For us at Tikkun, all this has left us stunned, saddened, repenting for these horrific crimes on the part of our people, and all the more determined to insist on the need to end the Occupation and create an economically and politically viable Palestinian state, while purging our own peple of the hatred and racism that too many Israelis and their American Jewish allies have been willing to ignore, apologize for, or deny. On the other hand, the attack on homosexuals, equally outrageous and horrendous, does not flow from the policies of the State of Israel, which have been friendly to gays and lesbians in the past decade, but rather from the homophobic perspective of the ultra-orthodox community. Until those attitudes are purged from the orthodox world, gays and lesbians will face oppressive treatment in those communities. As I argued in my book Jewish Renewal, the anti-gay texts in the Torah can be reinterpreted in the same spirit that led the rabbis to redefine all the commands for animal sacrifices to be understood as really commands to pray (avodah zeh hu teffillah). Where there is a communal will there is a Hallakhic way, so just as Jewish religious law has evolved on many other issues, so it can follow the rulings of Conservative Movement in Judaism and make changes in their understanding of Torah on this issue–if the will to stamp out homophobia prevails, as it should.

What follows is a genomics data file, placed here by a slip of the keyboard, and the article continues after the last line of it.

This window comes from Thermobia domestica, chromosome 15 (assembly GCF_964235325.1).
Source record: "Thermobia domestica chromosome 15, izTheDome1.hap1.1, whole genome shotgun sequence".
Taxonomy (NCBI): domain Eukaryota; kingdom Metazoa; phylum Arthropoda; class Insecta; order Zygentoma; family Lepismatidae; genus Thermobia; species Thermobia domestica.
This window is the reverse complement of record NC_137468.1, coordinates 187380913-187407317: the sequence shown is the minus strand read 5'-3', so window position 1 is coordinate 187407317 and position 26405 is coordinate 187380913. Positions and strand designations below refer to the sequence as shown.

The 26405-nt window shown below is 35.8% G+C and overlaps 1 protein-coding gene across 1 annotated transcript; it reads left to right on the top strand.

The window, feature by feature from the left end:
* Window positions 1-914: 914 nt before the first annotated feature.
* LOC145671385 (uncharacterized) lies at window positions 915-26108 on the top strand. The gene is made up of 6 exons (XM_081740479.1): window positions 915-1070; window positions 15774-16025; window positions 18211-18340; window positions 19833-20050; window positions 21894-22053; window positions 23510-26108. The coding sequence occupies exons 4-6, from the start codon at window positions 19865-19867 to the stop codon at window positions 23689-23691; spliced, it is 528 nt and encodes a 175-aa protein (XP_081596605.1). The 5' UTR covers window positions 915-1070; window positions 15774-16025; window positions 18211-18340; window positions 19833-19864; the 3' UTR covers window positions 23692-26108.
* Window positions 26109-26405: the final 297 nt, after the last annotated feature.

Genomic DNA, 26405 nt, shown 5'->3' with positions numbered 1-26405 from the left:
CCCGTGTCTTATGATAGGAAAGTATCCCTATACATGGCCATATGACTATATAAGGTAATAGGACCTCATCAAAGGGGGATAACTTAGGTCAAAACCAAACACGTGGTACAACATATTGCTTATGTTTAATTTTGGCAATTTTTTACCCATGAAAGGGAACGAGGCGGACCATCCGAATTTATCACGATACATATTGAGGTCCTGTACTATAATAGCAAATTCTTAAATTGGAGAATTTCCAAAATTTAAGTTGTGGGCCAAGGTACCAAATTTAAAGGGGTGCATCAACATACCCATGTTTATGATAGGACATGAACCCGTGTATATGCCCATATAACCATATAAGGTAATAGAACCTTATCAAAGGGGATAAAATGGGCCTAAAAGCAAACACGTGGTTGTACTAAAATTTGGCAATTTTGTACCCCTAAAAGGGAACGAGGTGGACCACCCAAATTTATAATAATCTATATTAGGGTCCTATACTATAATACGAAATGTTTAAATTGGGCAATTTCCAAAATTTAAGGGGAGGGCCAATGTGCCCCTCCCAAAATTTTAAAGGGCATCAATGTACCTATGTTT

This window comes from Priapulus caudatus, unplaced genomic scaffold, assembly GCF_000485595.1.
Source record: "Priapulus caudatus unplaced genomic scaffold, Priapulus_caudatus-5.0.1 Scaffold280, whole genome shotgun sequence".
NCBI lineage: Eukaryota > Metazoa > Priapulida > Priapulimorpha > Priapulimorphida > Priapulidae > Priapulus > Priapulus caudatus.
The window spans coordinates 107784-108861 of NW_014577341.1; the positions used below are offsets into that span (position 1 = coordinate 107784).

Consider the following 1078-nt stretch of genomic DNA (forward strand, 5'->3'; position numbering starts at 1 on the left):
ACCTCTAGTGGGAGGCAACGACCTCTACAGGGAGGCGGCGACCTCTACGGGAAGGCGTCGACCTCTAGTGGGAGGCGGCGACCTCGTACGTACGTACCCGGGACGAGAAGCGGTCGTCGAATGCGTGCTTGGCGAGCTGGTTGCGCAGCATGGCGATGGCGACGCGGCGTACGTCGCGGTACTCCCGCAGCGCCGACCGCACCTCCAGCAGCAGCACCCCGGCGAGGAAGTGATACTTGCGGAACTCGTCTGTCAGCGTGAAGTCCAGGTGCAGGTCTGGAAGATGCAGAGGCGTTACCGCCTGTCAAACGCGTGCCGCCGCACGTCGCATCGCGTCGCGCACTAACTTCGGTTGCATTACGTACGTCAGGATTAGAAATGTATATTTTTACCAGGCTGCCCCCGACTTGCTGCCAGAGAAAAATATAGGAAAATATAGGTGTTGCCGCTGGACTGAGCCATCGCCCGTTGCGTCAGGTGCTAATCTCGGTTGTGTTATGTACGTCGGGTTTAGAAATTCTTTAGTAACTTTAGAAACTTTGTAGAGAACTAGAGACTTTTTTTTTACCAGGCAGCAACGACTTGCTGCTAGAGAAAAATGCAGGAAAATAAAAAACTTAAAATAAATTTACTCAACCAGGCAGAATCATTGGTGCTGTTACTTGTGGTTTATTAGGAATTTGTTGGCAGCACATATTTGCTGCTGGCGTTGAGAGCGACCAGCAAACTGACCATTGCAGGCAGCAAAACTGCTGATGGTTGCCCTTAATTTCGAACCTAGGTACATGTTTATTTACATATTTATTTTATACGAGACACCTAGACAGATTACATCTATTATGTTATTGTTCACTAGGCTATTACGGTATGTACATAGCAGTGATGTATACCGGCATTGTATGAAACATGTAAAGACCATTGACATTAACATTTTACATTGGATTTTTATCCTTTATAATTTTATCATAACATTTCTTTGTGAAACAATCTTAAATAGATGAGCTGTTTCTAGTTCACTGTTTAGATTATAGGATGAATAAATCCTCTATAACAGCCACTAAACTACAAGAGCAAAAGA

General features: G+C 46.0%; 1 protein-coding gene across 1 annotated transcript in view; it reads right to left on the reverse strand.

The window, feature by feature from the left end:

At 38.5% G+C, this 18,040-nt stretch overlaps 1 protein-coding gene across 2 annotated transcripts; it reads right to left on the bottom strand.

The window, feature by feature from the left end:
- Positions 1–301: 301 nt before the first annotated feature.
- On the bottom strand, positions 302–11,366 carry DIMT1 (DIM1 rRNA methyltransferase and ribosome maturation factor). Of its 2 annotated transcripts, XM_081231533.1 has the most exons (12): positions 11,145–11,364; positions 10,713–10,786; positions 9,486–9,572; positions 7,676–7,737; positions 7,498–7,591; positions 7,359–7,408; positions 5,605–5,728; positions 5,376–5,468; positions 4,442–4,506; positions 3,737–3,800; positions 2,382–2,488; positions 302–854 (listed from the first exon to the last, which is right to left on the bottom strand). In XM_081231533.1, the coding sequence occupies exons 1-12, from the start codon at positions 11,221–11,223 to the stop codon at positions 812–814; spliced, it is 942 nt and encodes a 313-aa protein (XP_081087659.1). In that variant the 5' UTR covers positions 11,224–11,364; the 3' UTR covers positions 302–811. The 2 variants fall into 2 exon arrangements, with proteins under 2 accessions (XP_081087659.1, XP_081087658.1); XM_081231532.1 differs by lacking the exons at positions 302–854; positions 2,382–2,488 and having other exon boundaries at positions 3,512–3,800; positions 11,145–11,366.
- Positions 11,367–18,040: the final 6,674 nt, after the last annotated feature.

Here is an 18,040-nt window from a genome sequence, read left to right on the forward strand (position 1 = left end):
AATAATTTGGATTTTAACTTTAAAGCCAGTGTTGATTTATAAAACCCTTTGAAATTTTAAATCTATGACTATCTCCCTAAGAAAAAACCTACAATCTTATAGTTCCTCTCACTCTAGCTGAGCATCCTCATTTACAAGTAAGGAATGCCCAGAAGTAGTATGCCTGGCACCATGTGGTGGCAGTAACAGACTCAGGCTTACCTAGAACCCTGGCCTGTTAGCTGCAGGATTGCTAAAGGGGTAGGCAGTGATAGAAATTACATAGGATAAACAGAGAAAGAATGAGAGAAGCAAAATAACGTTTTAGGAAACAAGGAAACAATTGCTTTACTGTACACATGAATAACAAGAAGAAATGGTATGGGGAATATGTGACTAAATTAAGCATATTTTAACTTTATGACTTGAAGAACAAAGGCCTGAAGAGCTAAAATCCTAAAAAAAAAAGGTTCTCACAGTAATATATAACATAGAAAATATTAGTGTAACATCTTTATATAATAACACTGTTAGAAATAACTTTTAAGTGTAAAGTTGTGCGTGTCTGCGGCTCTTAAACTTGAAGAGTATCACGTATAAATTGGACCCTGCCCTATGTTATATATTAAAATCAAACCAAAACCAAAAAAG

Below we publish some responses to these events. We will be repenting for these acts at our High Holiday services at Beyt Tikkun Synagogue-Without-Walls in Berkeley (click here for more information) and we urge you if you are Jewish to speak to your local rabbis and ask them to explicitly include these issues in the list of “sins” being articulated during the “Al Cheyt” prayers for the High Holidays. The list of “sins” we’ve developed will be online at www.tikkun.org within the next week, plenty of time to approach local synagogues to ask them to include these in their services. If there is no synagogue in your area willing to do that, you are invited to come to Berkeley, Ca. to pray with me! Of course, non-Jews are also welcome to register for and attend these services (and we will be focusing also on the destructive realities of American racism, the growing insensitivity to the needs of the poor and the homeless, and the environmental crisis–issues that are not just for Jews to repent but for everyone!). Please do read the articles below.


Against The Tide: The River Of Discrimination Flowing Against People With Disabilities


by: Hannah Finnie on August 3rd, 2015 | Comments Off

Credit: CreativeCommons / Catherine Oakley.

There is a constant flow of discrimination against people with disabilities. That river is tucked away, far from most Americans’ consciences. Maybe when there’s a p.r.-heavy milestone, like the 25th anniversary of the Americans with Disabilities Act happening later this month, people
pay attention. The rest of the time, Dara Baldwin tells me, people tend to forget.

Baldwin has been working professionally in the field of disability rights since 2009, but her advocacy work began when she was much younger, growing up with family members who had disabilities. Her maternal grandmother had rheumatoid arthritis, and used a wheelchair from age twenty two onward. Seeing the challenges her grandmother faced, Baldwin decided to dedicate her career to advocating for disability rights. Now, she works as a public policy analyst at the National Disability Rights Network (NDRN), finding legislative solutions to the kinds of problems her grandmother faced on a daily basis.